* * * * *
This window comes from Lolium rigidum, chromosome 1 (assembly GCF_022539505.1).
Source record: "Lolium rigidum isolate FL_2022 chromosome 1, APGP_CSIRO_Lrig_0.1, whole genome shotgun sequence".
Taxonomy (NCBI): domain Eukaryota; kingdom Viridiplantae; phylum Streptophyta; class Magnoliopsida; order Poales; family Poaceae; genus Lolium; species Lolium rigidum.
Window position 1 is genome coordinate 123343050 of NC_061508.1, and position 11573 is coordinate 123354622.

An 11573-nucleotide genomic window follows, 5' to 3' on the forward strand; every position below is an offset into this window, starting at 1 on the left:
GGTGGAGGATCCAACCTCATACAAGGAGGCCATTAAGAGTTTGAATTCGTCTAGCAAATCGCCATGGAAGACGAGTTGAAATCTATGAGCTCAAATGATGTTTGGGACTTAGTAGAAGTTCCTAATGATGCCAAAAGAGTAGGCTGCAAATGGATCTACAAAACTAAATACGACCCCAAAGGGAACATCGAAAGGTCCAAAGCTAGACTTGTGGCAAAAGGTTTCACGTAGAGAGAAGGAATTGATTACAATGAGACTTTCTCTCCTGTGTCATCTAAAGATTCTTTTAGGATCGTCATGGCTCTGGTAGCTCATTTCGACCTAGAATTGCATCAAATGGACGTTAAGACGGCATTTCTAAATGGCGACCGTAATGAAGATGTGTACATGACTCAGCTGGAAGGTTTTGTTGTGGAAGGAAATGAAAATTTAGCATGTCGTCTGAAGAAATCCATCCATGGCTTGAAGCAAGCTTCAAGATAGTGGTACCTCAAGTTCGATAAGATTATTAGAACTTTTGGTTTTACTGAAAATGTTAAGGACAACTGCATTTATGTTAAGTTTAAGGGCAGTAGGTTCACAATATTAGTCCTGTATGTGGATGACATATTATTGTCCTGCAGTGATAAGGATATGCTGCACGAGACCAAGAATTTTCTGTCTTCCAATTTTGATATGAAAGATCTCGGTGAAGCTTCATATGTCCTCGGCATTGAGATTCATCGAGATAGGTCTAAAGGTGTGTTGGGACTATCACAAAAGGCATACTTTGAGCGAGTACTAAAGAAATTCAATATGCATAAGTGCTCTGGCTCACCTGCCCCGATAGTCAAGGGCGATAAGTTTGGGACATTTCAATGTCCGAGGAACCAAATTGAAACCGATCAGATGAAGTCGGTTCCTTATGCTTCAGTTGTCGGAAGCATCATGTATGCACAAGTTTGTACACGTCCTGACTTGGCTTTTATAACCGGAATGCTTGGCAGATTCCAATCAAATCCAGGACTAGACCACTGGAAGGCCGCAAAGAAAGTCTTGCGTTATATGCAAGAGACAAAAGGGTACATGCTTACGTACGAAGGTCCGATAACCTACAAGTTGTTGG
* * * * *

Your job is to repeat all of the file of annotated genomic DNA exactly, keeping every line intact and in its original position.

This window comes from Lolium rigidum, chromosome 1 (assembly GCF_022539505.1).
Source record: "Lolium rigidum isolate FL_2022 chromosome 1, APGP_CSIRO_Lrig_0.1, whole genome shotgun sequence".
Taxonomy (NCBI): domain Eukaryota; kingdom Viridiplantae; phylum Streptophyta; class Magnoliopsida; order Poales; family Poaceae; genus Lolium; species Lolium rigidum.
Window position 1 is genome coordinate 123343050 of NC_061508.1, and position 11573 is coordinate 123354622.

An 11573-nucleotide genomic window follows, 5' to 3' on the forward strand; every position below is an offset into this window, starting at 1 on the left:
GGTGGAGGATCCAACCTCATACAAGGAGGCCATTAAGAGTTTGAATTCGTCTAGCAAATCGCCATGGAAGACGAGTTGAAATCTATGAGCTCAAATGATGTTTGGGACTTAGTAGAAGTTCCTAATGATGCCAAAAGAGTAGGCTGCAAATGGATCTACAAAACTAAATACGACCCCAAAGGGAACATCGAAAGGTCCAAAGCTAGACTTGTGGCAAAAGGTTTCACGTAGAGAGAAGGAATTGATTACAATGAGACTTTCTCTCCTGTGTCATCTAAAGATTCTTTTAGGATCGTCATGGCTCTGGTAGCTCATTTCGACCTAGAATTGCATCAAATGGACGTTAAGACGGCATTTCTAAATGGCGACCGTAATGAAGATGTGTACATGACTCAGCTGGAAGGTTTTGTTGTGGAAGGAAATGAAAATTTAGCATGTCGTCTGAAGAAATCCATCCATGGCTTGAAGCAAGCTTCAAGATAGTGGTACCTCAAGTTCGATAAGATTATTAGAACTTTTGGTTTTACTGAAAATGTTAAGGACAACTGCATTTATGTTAAGTTTAAGGGCAGTAGGTTCACAATATTAGTCCTGTATGTGGATGACATATTATTGTCCTGCAGTGATAAGGATATGCTGCACGAGACCAAGAATTTTCTGTCTTCCAATTTTGATATGAAAGATCTCGGTGAAGCTTCATATGTCCTCGGCATTGAGATTCATCGAGATAGGTCTAAAGGTGTGTTGGGACTATCACAAAAGGCATACTTTGAGCGAGTACTAAAGAAATTCAATATGCATAAGTGCTCTGGCTCACCTGCCCCGATAGTCAAGGGCGATAAGTTTGGGACATTTCAATGTCCGAGGAACCAAATTGAAACCGATCAGATGAAGTCGGTTCCTTATGCTTCAGTTGTCGGAAGCATCATGTATGCACAAGTTTGTACACGTCCTGACTTGGCTTTTATAACCGGAATGCTTGGCAGATTCCAATCAAATCCAGGACTAGACCACTGGAAGGCCGCAAAGAAAGTCTTGCGTTATATGCAAGAGACAAAAGGGTACATGCTTACGTACGAAGGTCCGATAACCTACAAGTTGTTGG